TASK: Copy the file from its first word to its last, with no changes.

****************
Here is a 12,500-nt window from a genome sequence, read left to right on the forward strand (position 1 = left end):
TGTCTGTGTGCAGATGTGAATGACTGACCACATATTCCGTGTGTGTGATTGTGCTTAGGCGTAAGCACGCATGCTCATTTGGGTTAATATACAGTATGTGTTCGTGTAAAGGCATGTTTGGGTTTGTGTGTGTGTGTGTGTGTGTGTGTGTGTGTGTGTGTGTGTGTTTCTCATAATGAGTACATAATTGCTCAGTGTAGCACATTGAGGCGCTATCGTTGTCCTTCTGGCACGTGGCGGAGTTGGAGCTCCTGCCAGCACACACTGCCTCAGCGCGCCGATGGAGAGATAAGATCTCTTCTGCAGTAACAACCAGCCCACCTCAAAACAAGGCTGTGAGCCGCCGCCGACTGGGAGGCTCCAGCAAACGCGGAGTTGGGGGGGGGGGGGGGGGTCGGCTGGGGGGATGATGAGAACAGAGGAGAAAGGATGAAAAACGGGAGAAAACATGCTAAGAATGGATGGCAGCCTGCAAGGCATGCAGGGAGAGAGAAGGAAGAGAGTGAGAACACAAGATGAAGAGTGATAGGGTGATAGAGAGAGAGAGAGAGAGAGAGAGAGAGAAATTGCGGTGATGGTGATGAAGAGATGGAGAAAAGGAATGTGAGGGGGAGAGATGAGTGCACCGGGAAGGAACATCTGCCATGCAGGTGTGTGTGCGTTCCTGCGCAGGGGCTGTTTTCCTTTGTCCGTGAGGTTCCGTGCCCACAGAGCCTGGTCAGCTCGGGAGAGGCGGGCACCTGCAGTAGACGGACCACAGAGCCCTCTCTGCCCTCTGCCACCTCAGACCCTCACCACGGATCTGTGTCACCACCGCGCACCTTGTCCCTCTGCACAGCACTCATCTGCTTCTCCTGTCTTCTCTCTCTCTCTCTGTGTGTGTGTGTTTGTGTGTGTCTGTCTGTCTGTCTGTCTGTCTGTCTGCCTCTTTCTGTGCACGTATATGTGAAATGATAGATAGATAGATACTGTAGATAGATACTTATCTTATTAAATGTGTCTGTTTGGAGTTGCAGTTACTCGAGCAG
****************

Here is a 12,500-nt window from a genome sequence, read left to right on the forward strand (position 1 = left end):
TGTCTGTGTGCAGATGTGAATGACTGACCACATATTCCGTGTGTGTGATTGTGCTTAGGCGTAAGCACGCATGCTCATTTGGGTTAATATACAGTATGTGTTCGTGTAAAGGCATGTTTGGGTTTGTGTGTGTGTGTGTGTGTGTGTGTGTGTGTGTGTGTGTGTGTTTCTCATAATGAGTACATAATTGCTCAGTGTAGCACATTGAGGCGCTATCGTTGTCCTTCTGGCACGTGGCGGAGTTGGAGCTCCTGCCAGCACACACTGCCTCAGCGCGCCGATGGAGAGATAAGATCTCTTCTGCAGTAACAACCAGCCCACCTCAAAACAAGGCTGTGAGCCGCCGCCGACTGGGAGGCTCCAGCAAACGCGGAGTTGGGGGGGGGGGGGGGGGTCGGCTGGGGGGATGATGAGAACAGAGGAGAAAGGATGAAAAACGGGAGAAAACATGCTAAGAATGGATGGCAGCCTGCAAGGCATGCAGGGAGAGAGAAGGAAGAGAGTGAGAACACAAGATGAAGAGTGATAGGGTGATAGAGAGAGAGAGAGAGAGAGAGAGAGAGAAATTGCGGTGATGGTGATGAAGAGATGGAGAAAAGGAATGTGAGGGGGAGAGATGAGTGCACCGGGAAGGAACATCTGCCATGCAGGTGTGTGTGCGTTCCTGCGCAGGGGCTGTTTTCCTTTGTCCGTGAGGTTCCGTGCCCACAGAGCCTGGTCAGCTCGGGAGAGGCGGGCACCTGCAGTAGACGGACCACAGAGCCCTCTCTGCCCTCTGCCACCTCAGACCCTCACCACGGATCTGTGTCACCACCGCGCACCTTGTCCCTCTGCACAGCACTCATCTGCTTCTCCTGTCTTCTCTCTCTCTCTCTGTGTGTGTGTGTTTGTGTGTGTCTGTCTGTCTGTCTGTCTGTCTGTCTGCCTCTTTCTGTGCACGTATATGTGAAATGATAGATAGATAGATACTGTAGATAGATACTTATCTTATTAAATGTGTCTGTTTGGAGTTGCAGTTACTCGAGCAG